Cu(II) adsorption onto ammonia-oxidizing bacteria and archaea
Drew Gorman-Lewisa, Willm Martens-Habbenab,1, David A.Stahlb
Earth and Space Sciences, University of Washington, Seattle, WA, United States.
Nitrogen cycling is dependent on ammonia-oxidizing bacteria and archaea transforming ammonia to nitrite. Copper is an essential cofactor for ammonia monooxygenase in ammonia-oxidizing archaea and bacteria. Copper is also essential for several electron carriers in ammonia-oxidizing archaea. Hence, copper acquisition is a critical step for complete enzyme maturation and metabolic function. In this work, we describe copper adsorption onto the bacterial species Nitrosococcus oceani C-107 (N. oceani) and Nitrosomonas europaea C-31 (N. europaea) and archaeal species Nitrosopumilus maritimus SCM1 (N. maritimus). Surface complexation models described copper adsorption onto bacterial species with one reaction, while N. maritimus required two reactions to adequately describe adsorption. Enthalpies of copper adsorption derived from isothermal titration calorimetry combined with surface complexation modeling revealed slightly exothermic enthalpies for N. maritimus and thermoneutral to endothermic enthalpies for the bacterial species. Entropies of copper adsorption were positive and indicative of entropy-driven inner-sphere complexation reactions. Thermodynamic parameters describing copper adsorption onto N. maritimus are consistent with adsorption onto a mixture of phosphorous-bearing anionic oxygen and thiol ligands. Thermodynamic parameters describing Cu(II) adsorption onto N. oceani and N. europaea were consistent with Cu(II) adsorption onto phosphorous-bearing anionic oxygen ligands. Modeling competitive copper complexation between N. maritimus and two organic acids, to mimic dissolved organic carbon, showed that N. maritimus could compete with nitrilotriacetic acid and triethylenetetramine under conditions similar to experimental measurements of copper adsorption. These results suggest that selectivity of the N. maritimus surface may confer some advantage in low-copper environments.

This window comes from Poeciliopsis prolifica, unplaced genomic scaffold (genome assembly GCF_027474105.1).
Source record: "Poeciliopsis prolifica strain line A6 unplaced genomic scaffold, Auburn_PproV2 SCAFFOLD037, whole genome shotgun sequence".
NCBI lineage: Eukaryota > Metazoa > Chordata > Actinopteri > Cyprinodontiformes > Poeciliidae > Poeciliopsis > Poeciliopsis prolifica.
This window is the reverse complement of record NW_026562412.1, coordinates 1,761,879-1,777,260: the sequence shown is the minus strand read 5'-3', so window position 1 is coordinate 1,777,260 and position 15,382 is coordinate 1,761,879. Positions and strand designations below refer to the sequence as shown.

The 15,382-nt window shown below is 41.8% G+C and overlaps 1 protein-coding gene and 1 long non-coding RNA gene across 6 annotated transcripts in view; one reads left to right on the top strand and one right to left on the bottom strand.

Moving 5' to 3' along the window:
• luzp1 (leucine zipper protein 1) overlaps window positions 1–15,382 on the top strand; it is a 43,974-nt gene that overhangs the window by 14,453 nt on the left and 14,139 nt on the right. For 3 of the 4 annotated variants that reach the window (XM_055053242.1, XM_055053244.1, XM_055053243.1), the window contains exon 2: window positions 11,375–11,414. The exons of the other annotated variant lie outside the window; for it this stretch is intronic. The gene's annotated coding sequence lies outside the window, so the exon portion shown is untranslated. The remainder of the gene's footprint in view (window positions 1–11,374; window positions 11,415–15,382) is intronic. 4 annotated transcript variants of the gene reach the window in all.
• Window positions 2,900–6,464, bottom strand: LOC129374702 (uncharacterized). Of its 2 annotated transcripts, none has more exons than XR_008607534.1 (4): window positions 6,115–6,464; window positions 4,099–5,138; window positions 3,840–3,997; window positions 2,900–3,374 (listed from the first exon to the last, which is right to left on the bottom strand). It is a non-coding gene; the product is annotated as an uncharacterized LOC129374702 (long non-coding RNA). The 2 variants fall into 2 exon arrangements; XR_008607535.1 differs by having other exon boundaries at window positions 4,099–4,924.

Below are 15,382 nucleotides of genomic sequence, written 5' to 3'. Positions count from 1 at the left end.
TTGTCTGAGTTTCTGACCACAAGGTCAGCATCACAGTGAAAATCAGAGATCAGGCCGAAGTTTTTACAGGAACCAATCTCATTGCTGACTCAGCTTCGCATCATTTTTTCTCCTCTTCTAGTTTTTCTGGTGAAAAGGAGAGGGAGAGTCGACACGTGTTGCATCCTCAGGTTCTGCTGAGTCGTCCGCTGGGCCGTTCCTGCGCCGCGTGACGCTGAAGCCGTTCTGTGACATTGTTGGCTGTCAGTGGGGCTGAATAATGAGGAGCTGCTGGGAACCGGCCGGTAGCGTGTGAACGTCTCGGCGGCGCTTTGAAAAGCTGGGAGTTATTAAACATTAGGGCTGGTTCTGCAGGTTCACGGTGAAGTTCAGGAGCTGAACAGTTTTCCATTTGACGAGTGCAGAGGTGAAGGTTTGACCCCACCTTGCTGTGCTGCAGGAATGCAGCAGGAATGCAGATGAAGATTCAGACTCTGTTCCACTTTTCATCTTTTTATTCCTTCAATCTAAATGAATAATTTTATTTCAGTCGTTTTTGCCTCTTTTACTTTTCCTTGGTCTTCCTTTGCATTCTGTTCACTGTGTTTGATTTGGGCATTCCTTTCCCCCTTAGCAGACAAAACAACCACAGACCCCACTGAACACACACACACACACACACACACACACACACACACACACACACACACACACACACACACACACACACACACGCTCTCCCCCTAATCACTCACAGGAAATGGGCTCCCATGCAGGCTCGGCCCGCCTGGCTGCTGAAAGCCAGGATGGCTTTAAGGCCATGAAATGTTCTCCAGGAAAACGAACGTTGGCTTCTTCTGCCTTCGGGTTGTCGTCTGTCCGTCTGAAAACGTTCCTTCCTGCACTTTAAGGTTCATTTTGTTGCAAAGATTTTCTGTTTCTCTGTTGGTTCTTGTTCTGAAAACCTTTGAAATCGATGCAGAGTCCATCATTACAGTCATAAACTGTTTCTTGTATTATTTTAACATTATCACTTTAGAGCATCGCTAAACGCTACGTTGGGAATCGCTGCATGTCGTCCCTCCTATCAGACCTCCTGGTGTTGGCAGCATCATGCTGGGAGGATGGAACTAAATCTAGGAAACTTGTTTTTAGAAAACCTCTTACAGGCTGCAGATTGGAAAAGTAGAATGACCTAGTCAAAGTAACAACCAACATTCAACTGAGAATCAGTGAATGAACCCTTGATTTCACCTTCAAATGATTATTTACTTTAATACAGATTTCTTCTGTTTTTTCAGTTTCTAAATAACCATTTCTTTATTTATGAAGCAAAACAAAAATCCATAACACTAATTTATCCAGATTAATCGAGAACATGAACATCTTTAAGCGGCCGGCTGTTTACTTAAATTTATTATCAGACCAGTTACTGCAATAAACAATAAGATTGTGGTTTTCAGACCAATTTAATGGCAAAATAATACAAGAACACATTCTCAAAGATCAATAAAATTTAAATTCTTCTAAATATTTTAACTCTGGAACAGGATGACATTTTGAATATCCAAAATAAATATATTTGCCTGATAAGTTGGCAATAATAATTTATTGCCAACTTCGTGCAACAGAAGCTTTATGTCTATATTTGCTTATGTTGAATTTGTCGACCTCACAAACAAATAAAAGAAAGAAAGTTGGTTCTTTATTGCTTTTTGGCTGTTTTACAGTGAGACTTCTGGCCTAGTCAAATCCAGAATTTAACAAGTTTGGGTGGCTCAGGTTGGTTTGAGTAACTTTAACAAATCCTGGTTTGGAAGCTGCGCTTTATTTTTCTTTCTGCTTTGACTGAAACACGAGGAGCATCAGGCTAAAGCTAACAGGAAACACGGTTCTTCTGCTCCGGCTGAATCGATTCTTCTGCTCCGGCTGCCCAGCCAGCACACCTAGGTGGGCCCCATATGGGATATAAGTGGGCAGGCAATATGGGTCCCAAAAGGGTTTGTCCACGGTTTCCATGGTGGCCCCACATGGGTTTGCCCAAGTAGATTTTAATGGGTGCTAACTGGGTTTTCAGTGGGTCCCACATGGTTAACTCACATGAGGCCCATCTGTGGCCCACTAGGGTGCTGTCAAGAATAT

Keywords: Ammonia-oxidizing archaea, Ammonia-oxidizing bacteria, Copper, Surface complexation.